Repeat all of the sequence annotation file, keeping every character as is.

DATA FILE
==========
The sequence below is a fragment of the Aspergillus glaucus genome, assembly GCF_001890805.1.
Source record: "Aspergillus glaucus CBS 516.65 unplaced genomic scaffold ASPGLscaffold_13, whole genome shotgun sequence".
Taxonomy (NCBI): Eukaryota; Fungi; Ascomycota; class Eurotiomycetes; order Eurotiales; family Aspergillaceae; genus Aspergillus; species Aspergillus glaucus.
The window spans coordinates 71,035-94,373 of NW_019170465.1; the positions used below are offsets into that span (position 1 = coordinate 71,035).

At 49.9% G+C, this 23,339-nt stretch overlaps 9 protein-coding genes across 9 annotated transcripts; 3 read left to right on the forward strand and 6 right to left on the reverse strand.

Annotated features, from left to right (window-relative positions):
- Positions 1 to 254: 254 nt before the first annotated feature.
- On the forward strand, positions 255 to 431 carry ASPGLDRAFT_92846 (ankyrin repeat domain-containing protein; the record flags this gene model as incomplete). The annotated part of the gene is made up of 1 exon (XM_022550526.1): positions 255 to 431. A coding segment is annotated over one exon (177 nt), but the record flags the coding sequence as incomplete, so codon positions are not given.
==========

The sequence below is a fragment of the Aspergillus glaucus genome, assembly GCF_001890805.1.
Source record: "Aspergillus glaucus CBS 516.65 unplaced genomic scaffold ASPGLscaffold_13, whole genome shotgun sequence".
Taxonomy (NCBI): Eukaryota; Fungi; Ascomycota; class Eurotiomycetes; order Eurotiales; family Aspergillaceae; genus Aspergillus; species Aspergillus glaucus.
The window spans coordinates 71,035-94,373 of NW_019170465.1; the positions used below are offsets into that span (position 1 = coordinate 71,035).

At 49.9% G+C, this 23,339-nt stretch overlaps 9 protein-coding genes across 9 annotated transcripts; 3 read left to right on the forward strand and 6 right to left on the reverse strand.

Annotated features, from left to right (window-relative positions):
- Positions 1 to 254: 254 nt before the first annotated feature.
- On the forward strand, positions 255 to 431 carry ASPGLDRAFT_92846 (ankyrin repeat domain-containing protein; the record flags this gene model as incomplete). The annotated part of the gene is made up of 1 exon (XM_022550526.1): positions 255 to 431. A coding segment is annotated over one exon (177 nt), but the record flags the coding sequence as incomplete, so codon positions are not given.